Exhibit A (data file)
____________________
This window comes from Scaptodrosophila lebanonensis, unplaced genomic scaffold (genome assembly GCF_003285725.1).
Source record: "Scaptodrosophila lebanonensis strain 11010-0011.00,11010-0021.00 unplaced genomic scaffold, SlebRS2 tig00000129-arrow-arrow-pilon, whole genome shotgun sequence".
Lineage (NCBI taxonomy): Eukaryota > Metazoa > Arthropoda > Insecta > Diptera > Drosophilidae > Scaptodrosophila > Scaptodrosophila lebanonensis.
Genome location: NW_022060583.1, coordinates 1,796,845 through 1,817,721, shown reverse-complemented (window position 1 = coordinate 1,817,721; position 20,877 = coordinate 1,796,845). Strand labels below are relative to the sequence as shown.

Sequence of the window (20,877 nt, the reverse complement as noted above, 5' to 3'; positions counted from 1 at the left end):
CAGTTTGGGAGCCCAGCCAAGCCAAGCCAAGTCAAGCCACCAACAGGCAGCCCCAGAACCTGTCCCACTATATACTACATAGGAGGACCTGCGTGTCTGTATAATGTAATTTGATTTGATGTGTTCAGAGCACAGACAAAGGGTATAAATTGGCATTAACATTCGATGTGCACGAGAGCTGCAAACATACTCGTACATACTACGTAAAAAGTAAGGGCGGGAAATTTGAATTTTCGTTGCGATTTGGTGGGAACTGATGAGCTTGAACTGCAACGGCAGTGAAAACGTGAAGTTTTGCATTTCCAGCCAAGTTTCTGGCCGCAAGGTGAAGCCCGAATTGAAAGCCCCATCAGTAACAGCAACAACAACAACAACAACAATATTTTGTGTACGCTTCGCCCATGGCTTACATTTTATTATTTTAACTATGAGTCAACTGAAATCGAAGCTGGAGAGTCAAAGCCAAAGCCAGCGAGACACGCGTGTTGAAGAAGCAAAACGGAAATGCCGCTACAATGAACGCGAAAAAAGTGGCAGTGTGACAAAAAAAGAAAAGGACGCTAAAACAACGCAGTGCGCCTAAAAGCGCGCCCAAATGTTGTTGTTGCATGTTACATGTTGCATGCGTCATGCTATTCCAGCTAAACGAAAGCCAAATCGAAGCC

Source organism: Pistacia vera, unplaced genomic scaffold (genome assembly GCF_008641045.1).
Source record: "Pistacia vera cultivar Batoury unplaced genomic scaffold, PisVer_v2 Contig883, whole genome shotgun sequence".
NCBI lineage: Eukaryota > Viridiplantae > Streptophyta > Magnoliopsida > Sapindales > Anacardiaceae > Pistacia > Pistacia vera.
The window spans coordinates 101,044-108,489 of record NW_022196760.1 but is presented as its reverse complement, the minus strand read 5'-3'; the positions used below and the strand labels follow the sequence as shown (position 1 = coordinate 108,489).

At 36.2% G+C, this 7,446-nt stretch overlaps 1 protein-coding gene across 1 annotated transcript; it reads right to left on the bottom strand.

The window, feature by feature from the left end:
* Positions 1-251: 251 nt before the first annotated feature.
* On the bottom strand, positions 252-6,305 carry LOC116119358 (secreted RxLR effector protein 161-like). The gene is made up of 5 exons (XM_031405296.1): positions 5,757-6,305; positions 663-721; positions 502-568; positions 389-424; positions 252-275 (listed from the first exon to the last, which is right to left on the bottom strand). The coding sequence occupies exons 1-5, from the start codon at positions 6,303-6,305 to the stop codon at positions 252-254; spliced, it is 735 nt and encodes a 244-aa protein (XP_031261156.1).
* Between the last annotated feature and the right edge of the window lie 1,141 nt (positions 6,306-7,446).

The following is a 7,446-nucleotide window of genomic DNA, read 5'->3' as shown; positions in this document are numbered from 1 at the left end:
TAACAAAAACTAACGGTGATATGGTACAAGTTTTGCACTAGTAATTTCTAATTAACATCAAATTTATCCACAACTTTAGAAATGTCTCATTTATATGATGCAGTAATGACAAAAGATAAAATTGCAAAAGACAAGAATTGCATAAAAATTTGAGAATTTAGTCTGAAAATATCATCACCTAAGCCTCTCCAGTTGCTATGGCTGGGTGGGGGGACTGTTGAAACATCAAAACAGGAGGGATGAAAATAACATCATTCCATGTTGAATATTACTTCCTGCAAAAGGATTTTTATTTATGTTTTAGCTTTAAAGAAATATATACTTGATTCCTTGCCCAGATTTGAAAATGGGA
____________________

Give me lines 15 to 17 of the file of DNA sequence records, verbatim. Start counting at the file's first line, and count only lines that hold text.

* Between the last annotated feature and the right edge of the window lie 1,141 nt (positions 6,306-7,446).

The following is a 7,446-nucleotide window of genomic DNA, read 5'->3' as shown; positions in this document are numbered from 1 at the left end:
TAACAAAAACTAACGGTGATATGGTACAAGTTTTGCACTAGTAATTTCTAATTAACATCAAATTTATCCACAACTTTAGAAATGTCTCATTTATATGATGCAGTAATGACAAAAGATAAAATTGCAAAAGACAAGAATTGCATAAAAATTTGAGAATTTAGTCTGAAAATATCATCACCTAAGCCTCTCCAGTTGCTATGGCTGGGTGGGGGGACTGTTGAAACATCAAAACAGGAGGGATGAAAATAACATCATTCCATGTTGAATATTACTTCCTGCAAAAGGATTTTTATTTATGTTTTAGCTTTAAAGAAATATATACTTGATTCCTTGCCCAGATTTGAAAATGGGA